They say the house always wins, but that might not be the case as Santa Anita Park’s snakebitten meeting draws to a close.
Officials at the historic Southern California racetrack are rolling the dice in a big way by resisting growing pressure to cancel the final six days of the meet after the deaths of two more horses last week, bringing the total since Dec. 26 to 29.
The California Horse Racing Board and California’s senior U.S. senator, Dianne Feinstein, urged the track owner, The Stronach Group, to end the session early.
“With only two weeks left in the racing season, there’s no reason to wait for more dead horses,” Feinstein said in a statement. “Terminate racing at Santa Anita and do it now.”
Officials with the company, the biggest owner of horse racing tracks in the U.S., demurred and indicated the show would go on.
Gov. Gavin Newsom entered the controversy being stoked by PETA and other animal rights activists on Tuesday, issuing a statement calling on the racing board to “ensure that no horse races until it is examined by independent veterinarians and found fit to compete.”
“As Santa Anita prepares to host the 2019 Breeders’ Cup in November, we must show the horse racing world that California puts safety first,” Newsom said.
That led to an announcement Wednesday by the horse racing board stating that, with the support of the Stronach Group, it was immediately creating a five-member team to provide additional review of horses’ medical training and racing history. Any single member of the team, consisting of racing officials and independent veterinarians, will be empowered to scratch horses that do not appear fit to run, it said.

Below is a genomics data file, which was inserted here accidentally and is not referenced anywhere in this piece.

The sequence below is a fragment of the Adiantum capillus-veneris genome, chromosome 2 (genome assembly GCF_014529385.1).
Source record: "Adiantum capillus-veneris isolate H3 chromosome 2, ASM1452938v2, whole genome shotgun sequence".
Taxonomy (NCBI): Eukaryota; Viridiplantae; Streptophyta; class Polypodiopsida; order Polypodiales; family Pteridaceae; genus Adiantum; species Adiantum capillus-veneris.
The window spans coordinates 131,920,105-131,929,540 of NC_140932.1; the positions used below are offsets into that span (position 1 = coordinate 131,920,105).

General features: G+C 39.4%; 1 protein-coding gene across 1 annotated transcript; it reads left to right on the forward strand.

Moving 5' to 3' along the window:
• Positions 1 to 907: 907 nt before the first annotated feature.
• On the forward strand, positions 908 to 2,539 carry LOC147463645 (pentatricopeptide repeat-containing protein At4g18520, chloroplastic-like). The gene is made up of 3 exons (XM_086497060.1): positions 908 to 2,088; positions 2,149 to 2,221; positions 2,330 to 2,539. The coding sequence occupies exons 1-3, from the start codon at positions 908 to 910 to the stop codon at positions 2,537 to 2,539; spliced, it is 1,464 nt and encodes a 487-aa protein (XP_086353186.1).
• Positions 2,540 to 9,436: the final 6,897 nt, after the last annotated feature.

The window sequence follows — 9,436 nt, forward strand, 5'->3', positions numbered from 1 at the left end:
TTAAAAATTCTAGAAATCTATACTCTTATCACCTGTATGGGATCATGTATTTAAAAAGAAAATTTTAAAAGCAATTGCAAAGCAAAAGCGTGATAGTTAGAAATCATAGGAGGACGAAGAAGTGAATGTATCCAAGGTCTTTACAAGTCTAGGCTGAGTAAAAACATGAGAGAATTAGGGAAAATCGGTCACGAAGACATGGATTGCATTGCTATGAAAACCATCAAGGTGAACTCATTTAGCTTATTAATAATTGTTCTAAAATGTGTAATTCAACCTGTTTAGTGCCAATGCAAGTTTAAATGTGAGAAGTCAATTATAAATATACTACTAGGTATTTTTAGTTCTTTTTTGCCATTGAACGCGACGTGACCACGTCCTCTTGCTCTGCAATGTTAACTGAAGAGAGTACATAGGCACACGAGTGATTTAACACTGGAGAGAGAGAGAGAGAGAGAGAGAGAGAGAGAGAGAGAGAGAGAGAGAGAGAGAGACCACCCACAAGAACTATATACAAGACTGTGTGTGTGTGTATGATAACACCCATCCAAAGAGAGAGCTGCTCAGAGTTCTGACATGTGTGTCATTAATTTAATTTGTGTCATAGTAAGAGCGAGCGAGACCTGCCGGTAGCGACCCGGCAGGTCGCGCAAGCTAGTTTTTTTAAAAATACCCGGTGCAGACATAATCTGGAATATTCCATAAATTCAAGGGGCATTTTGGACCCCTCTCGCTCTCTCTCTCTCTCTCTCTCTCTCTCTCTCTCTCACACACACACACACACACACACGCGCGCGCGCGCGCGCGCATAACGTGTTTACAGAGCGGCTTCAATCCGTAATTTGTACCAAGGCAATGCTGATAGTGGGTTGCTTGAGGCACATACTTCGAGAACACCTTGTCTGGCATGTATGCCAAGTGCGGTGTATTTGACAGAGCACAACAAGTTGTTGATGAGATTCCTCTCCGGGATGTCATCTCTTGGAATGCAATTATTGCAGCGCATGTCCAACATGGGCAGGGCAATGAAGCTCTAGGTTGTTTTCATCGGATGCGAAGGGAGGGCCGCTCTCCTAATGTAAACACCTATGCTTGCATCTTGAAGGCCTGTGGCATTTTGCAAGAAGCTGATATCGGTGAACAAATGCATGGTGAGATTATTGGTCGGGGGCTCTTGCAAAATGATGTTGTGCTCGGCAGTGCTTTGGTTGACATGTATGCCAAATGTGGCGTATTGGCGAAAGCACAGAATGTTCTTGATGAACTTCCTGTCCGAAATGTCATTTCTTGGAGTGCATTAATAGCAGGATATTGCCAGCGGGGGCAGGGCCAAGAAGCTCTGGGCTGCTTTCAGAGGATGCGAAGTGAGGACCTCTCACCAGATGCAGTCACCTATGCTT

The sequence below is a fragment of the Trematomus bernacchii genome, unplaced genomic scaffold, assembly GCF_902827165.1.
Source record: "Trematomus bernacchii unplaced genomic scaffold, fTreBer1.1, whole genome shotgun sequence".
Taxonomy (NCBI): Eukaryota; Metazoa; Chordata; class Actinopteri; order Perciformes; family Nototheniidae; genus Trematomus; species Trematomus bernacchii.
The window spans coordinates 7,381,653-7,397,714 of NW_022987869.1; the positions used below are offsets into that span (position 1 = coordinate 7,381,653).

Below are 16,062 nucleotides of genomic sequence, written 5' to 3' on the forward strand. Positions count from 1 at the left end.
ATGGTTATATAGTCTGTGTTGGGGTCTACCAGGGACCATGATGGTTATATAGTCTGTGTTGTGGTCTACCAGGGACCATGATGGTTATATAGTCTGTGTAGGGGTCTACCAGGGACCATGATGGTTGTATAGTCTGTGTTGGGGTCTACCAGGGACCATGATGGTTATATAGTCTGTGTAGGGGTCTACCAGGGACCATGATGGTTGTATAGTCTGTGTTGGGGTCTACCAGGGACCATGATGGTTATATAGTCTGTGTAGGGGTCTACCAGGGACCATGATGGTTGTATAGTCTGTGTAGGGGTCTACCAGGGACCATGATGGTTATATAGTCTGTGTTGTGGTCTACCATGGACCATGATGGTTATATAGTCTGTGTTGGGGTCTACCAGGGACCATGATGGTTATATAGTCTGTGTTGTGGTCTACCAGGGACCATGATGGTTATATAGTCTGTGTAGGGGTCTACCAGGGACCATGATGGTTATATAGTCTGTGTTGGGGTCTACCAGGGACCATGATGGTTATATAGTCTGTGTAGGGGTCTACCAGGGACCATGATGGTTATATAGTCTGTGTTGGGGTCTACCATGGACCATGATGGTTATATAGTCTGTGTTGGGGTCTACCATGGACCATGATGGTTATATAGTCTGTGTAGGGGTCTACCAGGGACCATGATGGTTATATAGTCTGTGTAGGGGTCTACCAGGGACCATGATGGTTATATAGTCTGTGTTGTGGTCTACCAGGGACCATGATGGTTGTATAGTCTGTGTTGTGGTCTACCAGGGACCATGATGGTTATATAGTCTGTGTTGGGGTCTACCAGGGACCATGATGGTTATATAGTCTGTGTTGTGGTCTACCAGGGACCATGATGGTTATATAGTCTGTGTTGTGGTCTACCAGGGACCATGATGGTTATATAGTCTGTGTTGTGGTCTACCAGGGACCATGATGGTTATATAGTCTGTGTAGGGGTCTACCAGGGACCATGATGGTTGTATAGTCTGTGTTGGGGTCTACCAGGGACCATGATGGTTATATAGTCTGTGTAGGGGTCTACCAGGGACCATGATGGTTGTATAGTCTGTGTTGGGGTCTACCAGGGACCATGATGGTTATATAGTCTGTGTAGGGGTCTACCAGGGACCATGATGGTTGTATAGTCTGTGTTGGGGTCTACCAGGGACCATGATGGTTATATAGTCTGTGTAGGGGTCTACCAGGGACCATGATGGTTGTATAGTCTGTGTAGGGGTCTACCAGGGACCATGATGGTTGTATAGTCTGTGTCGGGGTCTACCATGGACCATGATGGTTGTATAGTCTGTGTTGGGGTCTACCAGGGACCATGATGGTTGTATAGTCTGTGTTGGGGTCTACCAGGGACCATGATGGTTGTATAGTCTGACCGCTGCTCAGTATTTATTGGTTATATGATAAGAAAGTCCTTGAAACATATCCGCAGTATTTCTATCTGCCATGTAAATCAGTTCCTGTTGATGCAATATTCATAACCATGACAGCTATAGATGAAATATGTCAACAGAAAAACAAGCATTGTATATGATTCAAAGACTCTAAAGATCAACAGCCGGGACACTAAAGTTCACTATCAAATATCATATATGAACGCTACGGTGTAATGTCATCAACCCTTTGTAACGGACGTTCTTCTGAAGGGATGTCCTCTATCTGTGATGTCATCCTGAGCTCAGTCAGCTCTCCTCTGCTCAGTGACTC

The new reviews come on top of other measures implemented in recent months to increase examinations of horses scheduled to race or undergo workouts.
A series of aggressive statements by Feinstein, which have nearly mirrored PETA’s talking points, and Newsom’s restrained response illustrate the growing political influence of animal rights activists in the state and the tricky spot Golden State officials find themselves in, since horse racing provides thousands of jobs and generates considerable tax revenue.
One can only hope that the remaining morning workouts and races at Santa Anita aren’t marred by any more fatalities. If any horses die, you can expect the hue and cry to grow even louder and the future of the sport to grow even more clouded.
#RJhorseracing featured races
Churchill Downs has a stellar twilight card scheduled Saturday, capped by the $600,000 Stephen Foster. The #RJhorseracing handicappers are all over that 1⅛-mile test for 3-year-olds and up, which drew a bountiful field of 12. The crowd ’cappers also are tackling the $250,000 Wise Dan on the undercard, a 1 1/16th-mile turf battle that attracted an overflow field of 15.
In the latter, the handicapping crew is narrowly backing Admission Office (morning line co-favorite at 5-1) over California invader Itsinthepost (also 5-1), with Inspector Lynley (6-1) in third.
I’ve been going my own way lately, but I also like Admission Office, who altered course in the stretch of the Dixie Stakes at Pimlico last month and then just missed catching the top runner, Catholic Boy. I have March to the Arch (6-1) and Cullum Road (6-1) filling out my top three.
In the Grade 2 Stephen Foster (no longer run as a handicap), the crowd ’cappers see 3-1 morning line favorite Gift Box as having the field over a barrel, with Seeking the Soul (4-1), Tenfold (12-1) and Quip (10-1) tied for No. 2.
“Ran his heart out in defeat,” wrote Mark “the Godfather” Wayman of the group’s pick, referring to his narrow loss to Vino Rosso in the Santa Anita Handicap.
I can’t resist a double-digit morning line on Quip, who showed serious talent in last year’s Triple Crown preps and is improving after two races as a 4-year-old. I’ll use Gift Box and Exulting (20-1) in the lesser placings.
Ellis Starr’s Stephen Foster analysis